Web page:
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Canadian Med Center

Risk Factors for Chronic Kidney Disease

Wednesday 13 March 2024
Chronic Kidney Disease
7 minute(s) read

Table of Contents

I. Diabetes and Chronic Kidney Disease

II. Hypertension and Chronic Kidney Disease

III. Additional Risk Factors

IV. Conclusion

Chronic Kidney Disease (CKD) is a serious health condition that affects more than 10% of the world's population. [1] It is characterized by the gradual loss of kidney function over time, reducing the ability to filter waste and excess fluids from the blood. [2] Understanding the risk factors associated with CKD is crucial for prevention and early intervention.

This article will explore key risk factors for CKD, focusing on diabetes, hypertension, obesity, heart disease, and aging.

Diabetes and Chronic Kidney Disease

 A doctor checking the blood sugar level of a patient

When we eat foods containing protein, our bodies break it down into waste products that need to be filtered out by the kidneys. The kidneys contain millions of tiny blood vessels with small holes that act like sieves. As blood flows through, small molecules like waste squeeze through the holes and become part of the urine. Larger molecules like proteins and blood cells don't fit through the holes and stay in the blood where they’re needed. [3]

In diabetes, high blood sugar levels make the kidneys work too hard filtering blood. Over many years, this strains the kidneys' filtering system. The holes begin to leak, allowing protein to escape into the urine. Depending on how much protein is found in the urine, doctors can determine the stage of kidney disease: [3]

  • Small protein amounts indicate that kidney disease is caught early. Several treatments can prevent further kidney damage.
  • Large protein amounts indicate advanced kidney disease. Without treatment, end-stage renal disease typically follows. [3]

Over time, the excessive workload causes the kidneys to lose their filtering capacity, causing waste to build up in the blood. Eventually, the kidneys fail completely—this is called end-stage renal disease. At this point, treatment options include a kidney transplant or dialysis to filter the blood. [3]

Preventing Chronic Kidney Disease with Diabetes

Developing kidney disease is, unfortunately, a common complication of diabetes. However, the good news is that not everyone with diabetes will go on to experience kidney problems. There are a few key factors that influence your risk:

  • Genetics: Some people are more prone to kidney issues due to their genetic makeup. If you have a family member diagnosed with kidney disease, you have a higher chance of developing it. In this case, getting regular checks-ups to catch kidney disease in the early stages is important.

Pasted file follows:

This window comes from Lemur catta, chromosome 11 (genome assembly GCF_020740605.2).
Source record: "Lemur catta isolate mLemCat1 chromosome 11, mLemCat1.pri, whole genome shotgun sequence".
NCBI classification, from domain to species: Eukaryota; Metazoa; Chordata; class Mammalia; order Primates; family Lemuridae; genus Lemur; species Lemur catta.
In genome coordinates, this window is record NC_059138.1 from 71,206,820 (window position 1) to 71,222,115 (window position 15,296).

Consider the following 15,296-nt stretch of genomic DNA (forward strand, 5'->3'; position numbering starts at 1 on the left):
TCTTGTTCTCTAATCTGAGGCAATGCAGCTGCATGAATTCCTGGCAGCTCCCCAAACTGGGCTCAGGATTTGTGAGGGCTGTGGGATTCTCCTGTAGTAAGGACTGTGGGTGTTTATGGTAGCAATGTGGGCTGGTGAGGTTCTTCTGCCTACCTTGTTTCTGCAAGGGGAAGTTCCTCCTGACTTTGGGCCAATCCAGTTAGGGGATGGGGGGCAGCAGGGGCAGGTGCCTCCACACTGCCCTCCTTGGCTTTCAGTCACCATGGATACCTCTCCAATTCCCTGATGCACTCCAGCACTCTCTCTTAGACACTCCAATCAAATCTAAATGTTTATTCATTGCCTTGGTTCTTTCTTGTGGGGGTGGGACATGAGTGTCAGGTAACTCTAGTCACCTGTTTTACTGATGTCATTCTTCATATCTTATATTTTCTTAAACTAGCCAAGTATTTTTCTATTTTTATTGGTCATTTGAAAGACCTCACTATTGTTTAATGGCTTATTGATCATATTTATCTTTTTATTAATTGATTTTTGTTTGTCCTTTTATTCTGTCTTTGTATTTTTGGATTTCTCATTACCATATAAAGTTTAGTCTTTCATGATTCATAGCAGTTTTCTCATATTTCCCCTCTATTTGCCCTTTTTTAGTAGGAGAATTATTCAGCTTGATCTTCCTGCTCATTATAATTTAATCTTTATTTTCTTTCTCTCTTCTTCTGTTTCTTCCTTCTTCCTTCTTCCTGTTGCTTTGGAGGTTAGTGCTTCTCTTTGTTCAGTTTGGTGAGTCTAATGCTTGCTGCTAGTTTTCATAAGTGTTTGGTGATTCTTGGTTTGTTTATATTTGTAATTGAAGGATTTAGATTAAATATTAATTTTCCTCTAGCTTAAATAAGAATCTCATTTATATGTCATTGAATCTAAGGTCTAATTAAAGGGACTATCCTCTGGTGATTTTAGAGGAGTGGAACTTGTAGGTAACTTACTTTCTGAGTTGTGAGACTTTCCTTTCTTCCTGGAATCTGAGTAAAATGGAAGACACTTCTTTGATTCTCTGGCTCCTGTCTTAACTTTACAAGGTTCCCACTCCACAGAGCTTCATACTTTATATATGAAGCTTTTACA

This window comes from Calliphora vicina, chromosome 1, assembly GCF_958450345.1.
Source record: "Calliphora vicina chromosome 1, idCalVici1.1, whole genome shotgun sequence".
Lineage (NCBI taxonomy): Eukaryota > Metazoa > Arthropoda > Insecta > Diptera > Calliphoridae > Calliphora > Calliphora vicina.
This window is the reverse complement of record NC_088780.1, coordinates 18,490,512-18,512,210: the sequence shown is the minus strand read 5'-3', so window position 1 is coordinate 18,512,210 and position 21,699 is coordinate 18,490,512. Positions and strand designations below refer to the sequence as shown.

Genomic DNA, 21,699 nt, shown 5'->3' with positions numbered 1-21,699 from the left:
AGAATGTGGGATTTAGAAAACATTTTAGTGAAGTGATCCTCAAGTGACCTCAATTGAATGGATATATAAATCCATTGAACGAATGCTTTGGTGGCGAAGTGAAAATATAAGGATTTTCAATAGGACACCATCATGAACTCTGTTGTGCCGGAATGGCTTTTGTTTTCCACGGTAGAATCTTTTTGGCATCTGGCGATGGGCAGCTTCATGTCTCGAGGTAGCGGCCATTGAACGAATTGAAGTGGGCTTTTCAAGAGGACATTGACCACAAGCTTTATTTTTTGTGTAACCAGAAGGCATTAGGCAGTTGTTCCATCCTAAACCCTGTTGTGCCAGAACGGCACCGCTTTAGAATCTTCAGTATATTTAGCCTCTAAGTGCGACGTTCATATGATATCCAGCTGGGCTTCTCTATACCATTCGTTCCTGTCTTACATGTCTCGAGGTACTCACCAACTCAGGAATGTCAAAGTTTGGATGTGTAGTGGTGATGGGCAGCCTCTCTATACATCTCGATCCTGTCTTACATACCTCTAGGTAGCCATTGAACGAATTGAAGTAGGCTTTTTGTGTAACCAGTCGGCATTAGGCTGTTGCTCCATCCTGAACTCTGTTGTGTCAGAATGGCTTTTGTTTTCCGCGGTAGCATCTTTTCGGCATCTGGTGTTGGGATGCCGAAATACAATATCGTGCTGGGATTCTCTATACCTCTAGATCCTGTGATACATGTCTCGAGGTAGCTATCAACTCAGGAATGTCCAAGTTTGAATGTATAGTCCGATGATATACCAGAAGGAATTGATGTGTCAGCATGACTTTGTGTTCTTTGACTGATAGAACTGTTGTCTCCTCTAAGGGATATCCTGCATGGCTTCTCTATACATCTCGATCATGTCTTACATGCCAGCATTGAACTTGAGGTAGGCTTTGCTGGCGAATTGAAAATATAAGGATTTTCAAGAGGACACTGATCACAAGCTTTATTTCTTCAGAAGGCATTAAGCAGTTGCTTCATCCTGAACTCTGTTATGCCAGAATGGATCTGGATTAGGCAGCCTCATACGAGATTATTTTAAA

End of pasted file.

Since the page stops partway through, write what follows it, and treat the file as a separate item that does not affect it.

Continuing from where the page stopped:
• Blood glucose (sugar) management: Keeping your blood sugar levels within target ranges is one of the most impactful things you can do to protect your kidneys. When blood glucose is high for prolonged periods, it can damage the small blood vessels in the kidneys over time.
  • Blood pressure: High blood pressure is very hard on the kidneys and a major risk factor for kidney disease in people with diabetes. Controlling your blood pressure protects the kidneys. [3]

The bottom line is that the more you can manage your diabetes well, the lower your chances of developing chronic kidney disease. Research shows that maintaining recommended blood sugar levels can reduce the risk of protein in urine by a third. For those who already have protein in their urine, good blood sugar control cuts the risk of further progression in half. [3]

Hypertension and Chronic Kidney Disease

A doctor checking the blood pressure of a patient

Your kidneys filter waste and excess fluid from the blood using a dense network of blood vessels. A large volume of blood flows through the kidneys at all times. [4]

Over time, high blood pressure that isn't controlled can hurt the blood vessels around the kidneys. It can make them narrow, weak, or stiff. Damaged blood vessels can't deliver enough blood to the kidney tissue. [4]

  • Damaged blood vessels reduce blood flow and oxygen. Tiny nephrons inside the kidneys filter wastes and toxins from the blood. They depend on a steady supply of blood from capillaries. High blood pressure weakens these capillaries, and less blood reaches the nephrons.
  • Impaired kidneys can't regulate blood pressure. Healthy kidneys respond to a hormone called aldosterone to help manage blood pressure. But kidney damage from hypertension prevents this from happening. This leads to a downward spiral as more blood vessels become blocked and stop functioning. [4]

Preventing Chronic Kidney Disease with Hypertension